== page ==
Skype, the popular peer-to-peer VoIP service, just announced that it will soon shut down a large part of its developer program and shutter its Extras service, which allowed third-party developers to develop applications that enhanced the core functionality of Skype and sell them in Skype's own online store. Starting today, Skype will no longer accept new applications for inclusion in the Skype store and will stop to certify new Extras. Existing apps will continue to work and a public API will be maintained for the foreseeable future. While Skype will keep this public API open, however, it won't offer support for developers anymore.
According to eWeek's Clint Boulton, Skype will stop to allow third-party developers to use Skype credit by December 11 and it will stop processing invoices after January 25.
Of course, this is not necessarily the end of the road for third-party developers who really want to write applications for Skype. The company, however, will not actively promote these apps and they won't be certified. For developers, this means that they are now on their own and can't expect any more help from the company.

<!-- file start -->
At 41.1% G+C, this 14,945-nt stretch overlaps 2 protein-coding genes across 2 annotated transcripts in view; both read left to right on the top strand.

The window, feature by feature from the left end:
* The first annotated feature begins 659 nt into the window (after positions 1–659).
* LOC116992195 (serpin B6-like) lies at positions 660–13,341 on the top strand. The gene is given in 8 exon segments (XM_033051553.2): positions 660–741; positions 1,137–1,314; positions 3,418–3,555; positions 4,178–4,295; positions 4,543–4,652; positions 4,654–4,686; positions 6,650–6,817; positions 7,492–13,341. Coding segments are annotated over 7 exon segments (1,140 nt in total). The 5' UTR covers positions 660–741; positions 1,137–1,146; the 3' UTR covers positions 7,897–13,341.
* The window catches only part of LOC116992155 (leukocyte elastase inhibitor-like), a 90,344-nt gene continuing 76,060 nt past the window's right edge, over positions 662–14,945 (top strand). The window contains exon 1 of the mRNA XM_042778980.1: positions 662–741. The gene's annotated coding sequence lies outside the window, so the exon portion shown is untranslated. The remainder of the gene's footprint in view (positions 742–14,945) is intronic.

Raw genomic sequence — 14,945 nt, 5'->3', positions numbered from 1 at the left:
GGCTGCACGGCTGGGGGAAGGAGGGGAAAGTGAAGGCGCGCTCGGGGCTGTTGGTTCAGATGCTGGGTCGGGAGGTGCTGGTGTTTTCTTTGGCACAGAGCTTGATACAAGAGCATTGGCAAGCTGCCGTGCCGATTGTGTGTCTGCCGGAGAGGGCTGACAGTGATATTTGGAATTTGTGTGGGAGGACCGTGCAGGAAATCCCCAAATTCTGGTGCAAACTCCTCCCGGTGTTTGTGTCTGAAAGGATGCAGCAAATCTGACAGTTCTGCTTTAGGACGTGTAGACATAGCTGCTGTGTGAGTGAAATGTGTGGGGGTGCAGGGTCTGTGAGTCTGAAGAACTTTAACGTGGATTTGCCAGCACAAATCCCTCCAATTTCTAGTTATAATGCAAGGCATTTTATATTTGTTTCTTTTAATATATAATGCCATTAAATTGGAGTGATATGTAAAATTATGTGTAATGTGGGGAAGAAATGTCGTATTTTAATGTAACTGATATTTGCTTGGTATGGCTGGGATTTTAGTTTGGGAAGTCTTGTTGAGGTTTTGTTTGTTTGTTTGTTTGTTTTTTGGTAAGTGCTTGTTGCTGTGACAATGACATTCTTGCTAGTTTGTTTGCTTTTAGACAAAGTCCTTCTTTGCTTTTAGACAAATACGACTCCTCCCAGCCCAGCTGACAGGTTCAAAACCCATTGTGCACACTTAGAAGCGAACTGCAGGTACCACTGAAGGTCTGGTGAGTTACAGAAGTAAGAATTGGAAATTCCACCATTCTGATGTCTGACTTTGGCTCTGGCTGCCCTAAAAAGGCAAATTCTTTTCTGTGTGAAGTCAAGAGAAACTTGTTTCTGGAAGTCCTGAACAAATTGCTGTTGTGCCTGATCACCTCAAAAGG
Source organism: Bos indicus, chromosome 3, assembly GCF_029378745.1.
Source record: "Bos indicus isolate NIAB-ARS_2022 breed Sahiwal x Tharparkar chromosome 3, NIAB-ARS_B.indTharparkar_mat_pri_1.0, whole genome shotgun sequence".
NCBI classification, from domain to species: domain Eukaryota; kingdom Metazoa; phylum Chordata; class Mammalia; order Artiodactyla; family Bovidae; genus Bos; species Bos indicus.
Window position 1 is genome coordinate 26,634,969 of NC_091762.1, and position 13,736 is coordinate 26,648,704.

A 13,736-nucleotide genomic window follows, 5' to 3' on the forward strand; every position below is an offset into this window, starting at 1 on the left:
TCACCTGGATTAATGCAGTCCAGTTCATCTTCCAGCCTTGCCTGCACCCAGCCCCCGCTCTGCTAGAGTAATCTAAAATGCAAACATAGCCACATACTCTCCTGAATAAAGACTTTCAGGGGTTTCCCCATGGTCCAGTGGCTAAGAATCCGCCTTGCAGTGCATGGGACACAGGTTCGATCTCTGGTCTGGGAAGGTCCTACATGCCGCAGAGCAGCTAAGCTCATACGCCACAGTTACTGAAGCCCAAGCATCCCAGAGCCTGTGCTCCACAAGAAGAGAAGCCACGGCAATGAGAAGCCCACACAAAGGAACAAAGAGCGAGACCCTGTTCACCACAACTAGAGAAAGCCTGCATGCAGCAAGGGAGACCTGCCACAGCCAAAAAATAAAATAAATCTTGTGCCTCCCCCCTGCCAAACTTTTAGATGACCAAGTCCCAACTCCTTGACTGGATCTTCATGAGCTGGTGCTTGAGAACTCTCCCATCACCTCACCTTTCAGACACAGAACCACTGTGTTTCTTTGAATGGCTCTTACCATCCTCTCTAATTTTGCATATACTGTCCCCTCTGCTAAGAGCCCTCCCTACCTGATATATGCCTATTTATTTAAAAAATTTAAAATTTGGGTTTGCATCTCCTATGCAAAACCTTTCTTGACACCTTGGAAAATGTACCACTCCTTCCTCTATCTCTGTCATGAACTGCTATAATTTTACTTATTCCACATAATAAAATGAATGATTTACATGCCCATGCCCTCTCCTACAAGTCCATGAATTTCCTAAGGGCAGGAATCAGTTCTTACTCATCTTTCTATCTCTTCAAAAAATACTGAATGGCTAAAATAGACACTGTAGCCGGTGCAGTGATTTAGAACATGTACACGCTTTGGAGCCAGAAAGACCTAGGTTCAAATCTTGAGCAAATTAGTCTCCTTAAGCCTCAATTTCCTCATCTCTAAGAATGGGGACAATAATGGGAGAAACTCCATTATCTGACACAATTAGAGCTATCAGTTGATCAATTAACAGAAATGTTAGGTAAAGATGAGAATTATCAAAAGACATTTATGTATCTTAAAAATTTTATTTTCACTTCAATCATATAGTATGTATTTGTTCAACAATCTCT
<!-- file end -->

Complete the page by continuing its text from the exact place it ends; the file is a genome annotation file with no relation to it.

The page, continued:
Skype itself is clearly making these decisions in order to trim unnecessary expenses from its books as its new owners are looking for ways to make the company operate more efficiently. It could also be that Skype plans to enable some of the services that the third-party Extras plugins currently offer in its own core client.
With the public API still being open, we are not ready to declare the death of the Skype ecosystem just yet, but developers will surely be wary of Skype and might just shy away from developing for a platform whose future looks uncertain.